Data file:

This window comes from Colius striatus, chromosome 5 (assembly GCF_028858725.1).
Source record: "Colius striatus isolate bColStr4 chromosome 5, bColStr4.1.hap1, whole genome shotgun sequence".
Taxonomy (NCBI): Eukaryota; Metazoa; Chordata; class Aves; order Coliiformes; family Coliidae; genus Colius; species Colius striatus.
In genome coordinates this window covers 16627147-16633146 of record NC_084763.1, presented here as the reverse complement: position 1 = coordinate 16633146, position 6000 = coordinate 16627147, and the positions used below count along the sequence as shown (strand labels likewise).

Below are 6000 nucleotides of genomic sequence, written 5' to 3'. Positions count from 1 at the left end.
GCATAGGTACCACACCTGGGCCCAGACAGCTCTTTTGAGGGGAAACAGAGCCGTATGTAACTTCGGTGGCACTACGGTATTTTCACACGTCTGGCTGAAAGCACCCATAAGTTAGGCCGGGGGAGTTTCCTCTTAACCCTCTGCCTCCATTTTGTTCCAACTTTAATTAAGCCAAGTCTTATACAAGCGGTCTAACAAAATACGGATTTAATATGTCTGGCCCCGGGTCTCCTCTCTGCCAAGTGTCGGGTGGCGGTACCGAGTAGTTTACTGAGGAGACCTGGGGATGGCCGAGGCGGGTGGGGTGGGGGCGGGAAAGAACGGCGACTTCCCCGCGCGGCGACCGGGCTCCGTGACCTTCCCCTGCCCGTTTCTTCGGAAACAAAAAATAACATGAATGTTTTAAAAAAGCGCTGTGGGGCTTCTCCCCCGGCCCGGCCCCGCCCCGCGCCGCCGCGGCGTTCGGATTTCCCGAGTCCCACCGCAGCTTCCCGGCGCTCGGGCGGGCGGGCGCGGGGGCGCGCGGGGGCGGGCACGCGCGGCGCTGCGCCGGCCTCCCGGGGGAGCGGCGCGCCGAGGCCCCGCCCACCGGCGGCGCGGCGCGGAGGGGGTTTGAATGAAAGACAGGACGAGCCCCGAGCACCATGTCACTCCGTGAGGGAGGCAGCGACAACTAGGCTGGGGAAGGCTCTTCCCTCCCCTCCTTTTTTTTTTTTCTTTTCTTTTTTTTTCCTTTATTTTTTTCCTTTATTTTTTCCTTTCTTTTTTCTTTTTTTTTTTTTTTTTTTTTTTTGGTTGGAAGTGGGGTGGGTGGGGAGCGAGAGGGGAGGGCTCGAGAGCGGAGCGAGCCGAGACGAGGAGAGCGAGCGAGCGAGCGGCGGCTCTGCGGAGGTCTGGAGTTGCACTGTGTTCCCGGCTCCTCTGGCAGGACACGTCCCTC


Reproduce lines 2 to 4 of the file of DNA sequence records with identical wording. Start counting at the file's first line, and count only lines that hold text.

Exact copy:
Source record: "Colius striatus isolate bColStr4 chromosome 5, bColStr4.1.hap1, whole genome shotgun sequence".
Taxonomy (NCBI): Eukaryota; Metazoa; Chordata; class Aves; order Coliiformes; family Coliidae; genus Colius; species Colius striatus.
In genome coordinates this window covers 16627147-16633146 of record NC_084763.1, presented here as the reverse complement: position 1 = coordinate 16633146, position 6000 = coordinate 16627147, and the positions used below count along the sequence as shown (strand labels likewise).